Newmerix' success is dependent on the fact that SAP and PeopleSoft provide a meta-data model to work with on automating the testing and life-cycle management processes. As far as I know Murex does not provide a meta-data model, and does not have it as a priority in the near future. Food for thought and discussions ...........

One thing to work on later: To replicate the TechStars bootcamp program in India, in some favorable location(s). Boulder is a favorable location because of its strong local business culture, University town ambiance with a few Nobel Laureates to boast about, proximity to Denver, etc. Wonder if Bangalore or Mysore or Pune or any other Indian city will have similar factors to make for successful entrepreneurship culture.

Zarking Farkwards!!

Monday, March 3, 2008

Microfinance and India : third and final part (for now)

I did more digging into the www over the past few days, and my mood has improved considerably with what I have found!

Srinivasa Rao informed me about Vikram Akula, and about him being threatened by local money lenders' mafia. Vikram Akula - the founder and CEO of SKS Microfinance - was named in Time Magazine's list of 100 people shaping our world in 2006. Very impressive work by SKS India so far! Using SmartCards to provide MicroLoans makes it a safe transaction, as well as puts in place accountability mechanisms.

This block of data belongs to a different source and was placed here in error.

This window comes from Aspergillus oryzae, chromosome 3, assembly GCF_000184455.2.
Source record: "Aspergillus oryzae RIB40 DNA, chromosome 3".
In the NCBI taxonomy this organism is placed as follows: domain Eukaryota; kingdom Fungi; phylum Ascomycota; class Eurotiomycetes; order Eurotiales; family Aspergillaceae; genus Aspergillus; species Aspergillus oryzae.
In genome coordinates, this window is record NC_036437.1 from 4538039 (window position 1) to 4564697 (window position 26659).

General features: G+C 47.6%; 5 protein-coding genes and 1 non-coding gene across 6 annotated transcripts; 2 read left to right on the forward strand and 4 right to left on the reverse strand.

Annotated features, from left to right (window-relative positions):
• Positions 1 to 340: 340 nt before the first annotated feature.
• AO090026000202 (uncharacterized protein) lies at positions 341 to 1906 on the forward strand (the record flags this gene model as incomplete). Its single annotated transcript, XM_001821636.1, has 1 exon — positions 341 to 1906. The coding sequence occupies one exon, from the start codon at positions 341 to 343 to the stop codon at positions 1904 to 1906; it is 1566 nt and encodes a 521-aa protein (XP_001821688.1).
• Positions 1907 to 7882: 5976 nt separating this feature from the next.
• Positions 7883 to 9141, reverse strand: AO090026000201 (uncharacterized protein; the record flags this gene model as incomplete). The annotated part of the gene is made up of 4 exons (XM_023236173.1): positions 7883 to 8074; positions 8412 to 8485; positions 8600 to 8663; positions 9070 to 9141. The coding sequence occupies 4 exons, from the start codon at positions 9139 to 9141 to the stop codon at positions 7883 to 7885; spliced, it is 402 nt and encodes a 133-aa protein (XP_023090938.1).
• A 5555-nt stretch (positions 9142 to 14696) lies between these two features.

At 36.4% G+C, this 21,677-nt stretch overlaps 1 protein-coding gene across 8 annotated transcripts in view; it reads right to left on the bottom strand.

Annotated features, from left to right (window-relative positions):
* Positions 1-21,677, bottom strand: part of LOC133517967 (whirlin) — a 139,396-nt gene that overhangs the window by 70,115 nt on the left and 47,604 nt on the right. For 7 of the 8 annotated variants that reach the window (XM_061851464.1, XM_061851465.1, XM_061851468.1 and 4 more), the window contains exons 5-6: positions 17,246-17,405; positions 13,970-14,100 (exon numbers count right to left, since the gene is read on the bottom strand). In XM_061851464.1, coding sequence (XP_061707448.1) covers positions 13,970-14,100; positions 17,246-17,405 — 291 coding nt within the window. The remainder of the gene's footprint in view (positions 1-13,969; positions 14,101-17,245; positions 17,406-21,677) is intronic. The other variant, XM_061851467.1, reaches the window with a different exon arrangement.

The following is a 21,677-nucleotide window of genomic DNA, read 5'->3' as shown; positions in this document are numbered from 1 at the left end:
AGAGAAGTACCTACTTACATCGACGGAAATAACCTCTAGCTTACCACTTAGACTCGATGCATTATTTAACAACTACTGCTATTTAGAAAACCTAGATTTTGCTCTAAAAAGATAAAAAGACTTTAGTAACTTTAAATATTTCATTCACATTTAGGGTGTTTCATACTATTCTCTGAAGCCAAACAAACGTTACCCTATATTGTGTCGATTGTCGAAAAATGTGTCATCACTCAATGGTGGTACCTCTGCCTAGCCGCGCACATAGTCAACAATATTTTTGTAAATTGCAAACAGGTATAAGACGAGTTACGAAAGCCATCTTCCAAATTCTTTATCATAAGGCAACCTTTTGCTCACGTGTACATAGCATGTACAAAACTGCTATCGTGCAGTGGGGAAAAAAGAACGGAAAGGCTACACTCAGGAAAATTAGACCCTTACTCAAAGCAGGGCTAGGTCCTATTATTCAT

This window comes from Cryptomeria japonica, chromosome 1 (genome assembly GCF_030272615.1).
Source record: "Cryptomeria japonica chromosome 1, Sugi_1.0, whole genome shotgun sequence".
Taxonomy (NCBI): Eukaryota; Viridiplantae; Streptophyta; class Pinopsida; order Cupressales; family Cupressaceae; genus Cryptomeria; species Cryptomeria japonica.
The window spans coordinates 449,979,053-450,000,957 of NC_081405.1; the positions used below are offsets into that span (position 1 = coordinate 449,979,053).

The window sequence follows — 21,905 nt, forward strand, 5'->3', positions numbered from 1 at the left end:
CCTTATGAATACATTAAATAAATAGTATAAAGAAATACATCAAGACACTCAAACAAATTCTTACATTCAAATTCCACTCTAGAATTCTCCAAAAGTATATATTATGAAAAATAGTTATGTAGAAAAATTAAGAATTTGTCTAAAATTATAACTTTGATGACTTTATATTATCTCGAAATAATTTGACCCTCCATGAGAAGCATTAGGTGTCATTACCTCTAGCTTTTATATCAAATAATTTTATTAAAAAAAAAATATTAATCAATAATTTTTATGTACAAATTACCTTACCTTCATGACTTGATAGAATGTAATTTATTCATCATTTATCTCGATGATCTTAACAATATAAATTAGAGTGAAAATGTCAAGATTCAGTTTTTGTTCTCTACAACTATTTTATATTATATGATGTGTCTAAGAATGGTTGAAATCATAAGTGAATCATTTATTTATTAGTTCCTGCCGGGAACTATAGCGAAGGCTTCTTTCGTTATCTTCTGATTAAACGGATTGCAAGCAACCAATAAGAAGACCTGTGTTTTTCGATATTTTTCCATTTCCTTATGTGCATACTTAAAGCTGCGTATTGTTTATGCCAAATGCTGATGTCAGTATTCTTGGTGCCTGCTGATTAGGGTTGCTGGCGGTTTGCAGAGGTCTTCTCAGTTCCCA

I wrote to mailing address on the SKS Microfinance web-site inquiring about their non-participation as a field partner in Kiva; haven't heard from them yet. I will follow up with my friends in India who are more knowledgeable about this topic later on.

Matt Flannery - the co-founder and CEO of Kiva - maintains a blog called Kiva Chronicles on the Social Edge site. Quite interesting to know what is happening behind the scenes at Kiva.

Social Edge site gives an immense boost to my spirits and makes me believe in the goodness of Human Beings, as well as in the social awareness & spirit of responsibility among Indians (which I don't have a high opinion of so far). There are quite a few Indian microfinance institutions and individuals high-lighted in the various sections of Social Edge. The blog by Bangalore based Sagar Gubbi is a particular favorite of mine as he talks about the places I am very familiar with, and am very much connected to.

Another interesting organization I came across in this journey down the rabbit-hole is ITIHAS and the magazine they publish - Sattva. In addition to being impressed by their efforts towards accelerating social change process, the dual meanings of the organization's name made for a lasting impression. ITIHAS means 'history' in hindi, and the organization spells it as I-think-I-have-a-solution!